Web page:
• OUR MISSION

    Improve the health of the people of Wisconsin by supporting and strengthening physicians' ability to practice high-quality patient care in a changing environment.

WMJ Vol. 117 No. 5: Original Research

Cultural and Social Challenges of Diabetes Self-Management Education Through Physicians’ Voices

 
Laila Azam, PhD, MBA; John Meurer, MD, MBA; David Nelson, PhD; Onur Asan, PhD; Kathryn Flynn, PhD; Paul Knudson, MD; Staci Young, PhD
 

 

 

Read the full article:
Download PDF    |    View Virtual Journal (Best for mobile phones and pads.)

 

 

Abstract

Objective: The aim of this study is to understand how the physician-patient relationship is related to referral practices for diabetes self-management education and physicians’ perceptions of culturally competent health care delivery at a large health system affiliated with an academic medical center in a Midwestern city.

Methods: Sixteen physicians (6 family medicine, 6 internal medicine, 4 endocrinology) participated in semistructured interviews. Interviews were audio-recorded, transcribed, and coded. Data were thematically analyzed using MAXQDA software.

Results: All physicians considered diabetes self-management education a very important part of diabetes treatment, but physician referral patterns to diabetes education varied. Study findings indicated that both high and low referring physicians reported providing care that was responsive to personalized patient needs, including cultural beliefs, attitudes, and behaviors that affect health/health care. Building relationships and rapport with patients led to discussions of understanding barriers to diabetes management.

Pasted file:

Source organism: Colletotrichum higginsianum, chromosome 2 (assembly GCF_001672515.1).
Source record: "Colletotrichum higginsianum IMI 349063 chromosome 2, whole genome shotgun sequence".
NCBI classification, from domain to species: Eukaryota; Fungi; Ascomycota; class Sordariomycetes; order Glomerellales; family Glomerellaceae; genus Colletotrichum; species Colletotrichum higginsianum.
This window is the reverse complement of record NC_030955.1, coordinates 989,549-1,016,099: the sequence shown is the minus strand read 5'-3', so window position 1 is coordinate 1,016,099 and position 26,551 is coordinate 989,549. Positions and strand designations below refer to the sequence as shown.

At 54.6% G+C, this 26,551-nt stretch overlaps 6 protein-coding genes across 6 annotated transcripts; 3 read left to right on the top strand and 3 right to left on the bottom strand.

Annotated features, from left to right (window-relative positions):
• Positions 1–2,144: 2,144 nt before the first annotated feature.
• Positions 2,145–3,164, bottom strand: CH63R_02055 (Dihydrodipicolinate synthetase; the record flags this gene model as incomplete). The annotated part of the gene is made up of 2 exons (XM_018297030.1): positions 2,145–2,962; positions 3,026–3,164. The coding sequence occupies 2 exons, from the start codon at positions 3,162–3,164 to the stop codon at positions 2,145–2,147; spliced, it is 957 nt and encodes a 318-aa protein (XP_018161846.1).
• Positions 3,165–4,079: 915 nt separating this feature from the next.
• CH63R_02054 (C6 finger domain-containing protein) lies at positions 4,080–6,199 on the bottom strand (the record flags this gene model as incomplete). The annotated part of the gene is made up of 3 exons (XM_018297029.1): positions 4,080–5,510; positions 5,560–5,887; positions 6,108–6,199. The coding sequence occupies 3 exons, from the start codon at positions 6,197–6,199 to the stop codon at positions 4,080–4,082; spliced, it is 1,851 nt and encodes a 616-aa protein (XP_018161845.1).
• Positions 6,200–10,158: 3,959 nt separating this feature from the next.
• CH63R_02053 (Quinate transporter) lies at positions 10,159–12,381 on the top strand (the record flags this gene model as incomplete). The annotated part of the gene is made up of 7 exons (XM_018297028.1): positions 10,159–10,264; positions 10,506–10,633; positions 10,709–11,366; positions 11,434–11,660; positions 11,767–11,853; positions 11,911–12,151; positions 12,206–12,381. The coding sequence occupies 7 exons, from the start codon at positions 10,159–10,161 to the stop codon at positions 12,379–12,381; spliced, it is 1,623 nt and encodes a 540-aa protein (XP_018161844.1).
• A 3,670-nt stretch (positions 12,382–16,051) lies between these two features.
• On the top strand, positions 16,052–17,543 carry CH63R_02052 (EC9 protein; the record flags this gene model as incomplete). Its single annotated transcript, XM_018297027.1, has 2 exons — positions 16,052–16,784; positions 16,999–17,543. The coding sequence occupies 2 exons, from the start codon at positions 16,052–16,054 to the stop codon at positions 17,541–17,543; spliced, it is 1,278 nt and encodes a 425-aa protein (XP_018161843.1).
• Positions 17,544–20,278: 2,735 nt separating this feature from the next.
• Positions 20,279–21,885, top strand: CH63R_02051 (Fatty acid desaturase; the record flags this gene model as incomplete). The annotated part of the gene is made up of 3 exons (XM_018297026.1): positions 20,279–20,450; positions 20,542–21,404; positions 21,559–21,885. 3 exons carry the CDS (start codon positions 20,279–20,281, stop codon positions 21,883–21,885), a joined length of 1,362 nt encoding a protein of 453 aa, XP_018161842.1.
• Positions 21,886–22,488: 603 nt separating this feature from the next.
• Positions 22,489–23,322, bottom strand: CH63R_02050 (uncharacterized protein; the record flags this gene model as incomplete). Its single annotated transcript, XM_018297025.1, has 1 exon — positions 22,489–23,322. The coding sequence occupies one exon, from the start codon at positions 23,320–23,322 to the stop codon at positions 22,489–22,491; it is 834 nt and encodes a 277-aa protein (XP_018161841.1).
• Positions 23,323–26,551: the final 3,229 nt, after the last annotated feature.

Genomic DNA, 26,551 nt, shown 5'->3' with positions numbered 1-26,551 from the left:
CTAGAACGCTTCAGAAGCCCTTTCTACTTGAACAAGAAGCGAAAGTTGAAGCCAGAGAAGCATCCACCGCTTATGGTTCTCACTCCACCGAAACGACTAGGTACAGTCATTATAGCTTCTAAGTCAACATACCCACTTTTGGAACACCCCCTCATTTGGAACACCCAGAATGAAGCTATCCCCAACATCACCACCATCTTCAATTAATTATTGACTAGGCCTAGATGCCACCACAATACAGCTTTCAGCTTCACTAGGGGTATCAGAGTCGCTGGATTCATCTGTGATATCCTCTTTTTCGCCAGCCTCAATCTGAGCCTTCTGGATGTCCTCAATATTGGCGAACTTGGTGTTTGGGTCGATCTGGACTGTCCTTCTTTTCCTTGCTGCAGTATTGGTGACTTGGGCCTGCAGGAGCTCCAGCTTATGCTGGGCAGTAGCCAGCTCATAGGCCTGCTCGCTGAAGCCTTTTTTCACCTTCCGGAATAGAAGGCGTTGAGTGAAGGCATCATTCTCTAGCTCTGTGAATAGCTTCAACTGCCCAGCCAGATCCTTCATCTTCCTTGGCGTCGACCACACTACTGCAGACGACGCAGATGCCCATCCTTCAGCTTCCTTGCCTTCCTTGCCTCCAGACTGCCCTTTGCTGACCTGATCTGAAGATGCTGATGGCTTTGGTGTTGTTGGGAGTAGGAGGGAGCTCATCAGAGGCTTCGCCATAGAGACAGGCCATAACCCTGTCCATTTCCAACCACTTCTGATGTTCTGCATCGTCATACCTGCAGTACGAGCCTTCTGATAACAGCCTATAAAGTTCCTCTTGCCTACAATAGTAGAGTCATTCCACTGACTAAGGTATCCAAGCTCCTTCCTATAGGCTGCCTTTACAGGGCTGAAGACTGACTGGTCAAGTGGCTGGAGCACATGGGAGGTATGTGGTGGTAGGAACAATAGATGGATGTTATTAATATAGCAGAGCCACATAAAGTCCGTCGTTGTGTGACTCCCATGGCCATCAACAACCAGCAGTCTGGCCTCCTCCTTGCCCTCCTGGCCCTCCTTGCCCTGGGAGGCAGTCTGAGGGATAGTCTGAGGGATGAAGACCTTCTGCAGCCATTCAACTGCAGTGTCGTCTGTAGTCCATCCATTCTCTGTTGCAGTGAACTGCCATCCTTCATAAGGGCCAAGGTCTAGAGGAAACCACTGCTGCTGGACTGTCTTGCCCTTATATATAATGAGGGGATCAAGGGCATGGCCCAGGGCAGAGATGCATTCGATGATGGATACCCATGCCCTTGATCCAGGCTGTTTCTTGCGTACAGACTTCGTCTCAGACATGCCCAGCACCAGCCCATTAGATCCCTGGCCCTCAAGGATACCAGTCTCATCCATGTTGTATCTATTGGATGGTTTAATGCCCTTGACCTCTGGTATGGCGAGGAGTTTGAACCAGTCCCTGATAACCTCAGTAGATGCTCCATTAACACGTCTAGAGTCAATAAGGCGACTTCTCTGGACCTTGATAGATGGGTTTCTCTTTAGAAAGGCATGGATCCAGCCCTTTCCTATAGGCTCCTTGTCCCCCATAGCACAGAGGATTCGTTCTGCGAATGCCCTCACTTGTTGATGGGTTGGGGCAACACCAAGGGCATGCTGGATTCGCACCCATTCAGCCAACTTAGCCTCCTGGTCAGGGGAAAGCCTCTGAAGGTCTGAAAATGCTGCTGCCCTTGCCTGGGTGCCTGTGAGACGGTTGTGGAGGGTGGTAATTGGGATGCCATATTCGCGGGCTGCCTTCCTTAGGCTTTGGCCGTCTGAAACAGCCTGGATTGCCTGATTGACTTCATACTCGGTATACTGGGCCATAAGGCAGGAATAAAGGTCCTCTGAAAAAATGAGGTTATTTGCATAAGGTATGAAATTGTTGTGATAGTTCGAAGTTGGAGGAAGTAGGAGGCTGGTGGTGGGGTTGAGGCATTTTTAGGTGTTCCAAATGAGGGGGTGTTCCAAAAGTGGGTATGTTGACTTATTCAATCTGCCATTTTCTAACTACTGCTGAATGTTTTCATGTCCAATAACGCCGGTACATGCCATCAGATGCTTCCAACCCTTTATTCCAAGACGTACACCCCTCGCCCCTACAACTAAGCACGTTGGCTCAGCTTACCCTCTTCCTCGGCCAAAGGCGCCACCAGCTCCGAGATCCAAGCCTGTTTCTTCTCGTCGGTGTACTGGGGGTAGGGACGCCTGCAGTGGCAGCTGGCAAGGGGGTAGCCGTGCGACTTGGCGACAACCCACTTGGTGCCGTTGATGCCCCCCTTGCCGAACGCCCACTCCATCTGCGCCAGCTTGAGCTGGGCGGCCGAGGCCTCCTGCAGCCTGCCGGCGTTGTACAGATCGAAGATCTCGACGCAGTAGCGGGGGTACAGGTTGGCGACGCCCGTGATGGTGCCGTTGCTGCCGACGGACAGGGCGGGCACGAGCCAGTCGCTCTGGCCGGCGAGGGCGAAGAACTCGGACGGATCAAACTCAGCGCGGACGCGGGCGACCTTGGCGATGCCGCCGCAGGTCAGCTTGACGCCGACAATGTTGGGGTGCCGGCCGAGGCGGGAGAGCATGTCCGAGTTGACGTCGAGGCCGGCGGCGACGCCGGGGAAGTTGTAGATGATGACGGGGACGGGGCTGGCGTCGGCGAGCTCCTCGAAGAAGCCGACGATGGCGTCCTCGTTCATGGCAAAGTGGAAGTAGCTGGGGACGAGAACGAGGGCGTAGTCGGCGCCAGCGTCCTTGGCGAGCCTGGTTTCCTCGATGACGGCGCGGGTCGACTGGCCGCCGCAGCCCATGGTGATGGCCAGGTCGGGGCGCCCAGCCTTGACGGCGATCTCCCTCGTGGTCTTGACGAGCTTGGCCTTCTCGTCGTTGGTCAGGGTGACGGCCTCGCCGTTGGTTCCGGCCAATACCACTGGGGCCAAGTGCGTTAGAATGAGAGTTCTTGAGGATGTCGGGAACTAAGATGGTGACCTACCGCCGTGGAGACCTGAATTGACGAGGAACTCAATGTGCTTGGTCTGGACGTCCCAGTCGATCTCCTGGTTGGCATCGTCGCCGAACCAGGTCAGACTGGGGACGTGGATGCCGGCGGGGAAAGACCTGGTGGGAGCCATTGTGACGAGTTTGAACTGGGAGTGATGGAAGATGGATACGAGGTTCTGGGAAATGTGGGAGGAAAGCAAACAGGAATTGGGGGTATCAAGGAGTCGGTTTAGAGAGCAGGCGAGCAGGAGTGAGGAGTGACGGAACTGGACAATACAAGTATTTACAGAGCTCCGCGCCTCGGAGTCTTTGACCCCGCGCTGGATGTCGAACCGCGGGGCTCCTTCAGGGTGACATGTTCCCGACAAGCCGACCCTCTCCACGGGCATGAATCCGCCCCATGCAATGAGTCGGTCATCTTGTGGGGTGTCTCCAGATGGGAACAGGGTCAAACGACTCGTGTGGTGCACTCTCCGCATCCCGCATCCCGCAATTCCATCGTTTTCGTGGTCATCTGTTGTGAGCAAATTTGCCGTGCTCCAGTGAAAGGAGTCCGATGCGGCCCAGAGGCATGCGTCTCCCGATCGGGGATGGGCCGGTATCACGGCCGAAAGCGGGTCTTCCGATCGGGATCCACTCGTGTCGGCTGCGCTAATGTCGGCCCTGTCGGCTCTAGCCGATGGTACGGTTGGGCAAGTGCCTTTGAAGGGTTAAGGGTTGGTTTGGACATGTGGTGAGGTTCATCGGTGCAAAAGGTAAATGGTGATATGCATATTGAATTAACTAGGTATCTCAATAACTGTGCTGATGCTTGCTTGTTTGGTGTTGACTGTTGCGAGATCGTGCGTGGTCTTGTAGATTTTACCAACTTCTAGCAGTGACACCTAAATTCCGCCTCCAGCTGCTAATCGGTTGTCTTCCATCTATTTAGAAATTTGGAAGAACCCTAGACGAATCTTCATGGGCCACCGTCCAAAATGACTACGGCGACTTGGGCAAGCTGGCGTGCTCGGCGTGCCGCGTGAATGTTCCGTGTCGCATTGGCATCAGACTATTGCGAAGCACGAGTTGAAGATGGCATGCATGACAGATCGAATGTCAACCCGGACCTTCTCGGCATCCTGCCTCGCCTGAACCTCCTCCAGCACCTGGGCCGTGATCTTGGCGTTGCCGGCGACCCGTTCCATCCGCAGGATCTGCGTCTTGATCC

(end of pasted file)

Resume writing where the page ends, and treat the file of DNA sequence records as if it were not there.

Conclusion: This study highlights physicians’ perceptions of and concerns about referrals to diabetes self-management education and the treatment of type 2 diabetes. Physicians understood the personal, environmental, and health care factors that limit the number of racial/ethnic minorities from participating.

Practice Implications: In addition to diabetes education, physicians suggested that additional resources or programs will help them address socioeconomic factors beyond their control and to understand cultural preferences.

Author Affiliations: Carroll University, Waukesha, Wis (Azam); Institute for Health and Equity, Medical College of Wisconsin (MCW) (Meurer); Department of Family and Community Medicine, MCW (Nelson, Young); Center for Patient Care and Outcomes Research, MCW (Asan, Flynn); Department of Medicine, Division of Endocrinology, MCW (Knudson); Milwaukee, Wis.

Corresponding Author: Laila Azam, PhD, MBA, Clinical Assistant Professor in Public Health Studies, Carroll University, 100 N East Ave, Waukesha, WI 53186; phone 414.737.3114; email lazam@carrollu.edu.

Acknowledgements: The authors would like to give a special thanks to Glenn Bushee (Medical Informatics Senior Analyst), Lisa Rein (biostatistician), Mary Conti, BSN, RN, and Chelsea Schreiber, MSN, RN, ACNS-BC, CDE, for their expertise and valuable assistance with this project.

Funding/Support: This study was partly funded by the Medical College of Wisconsin Advancing a Healthier Wisconsin endowment, specifically work by coauthors LA, SY, DN, and JM, transcriptions, and meals for participating physicians. Financial Disclosures: None declared.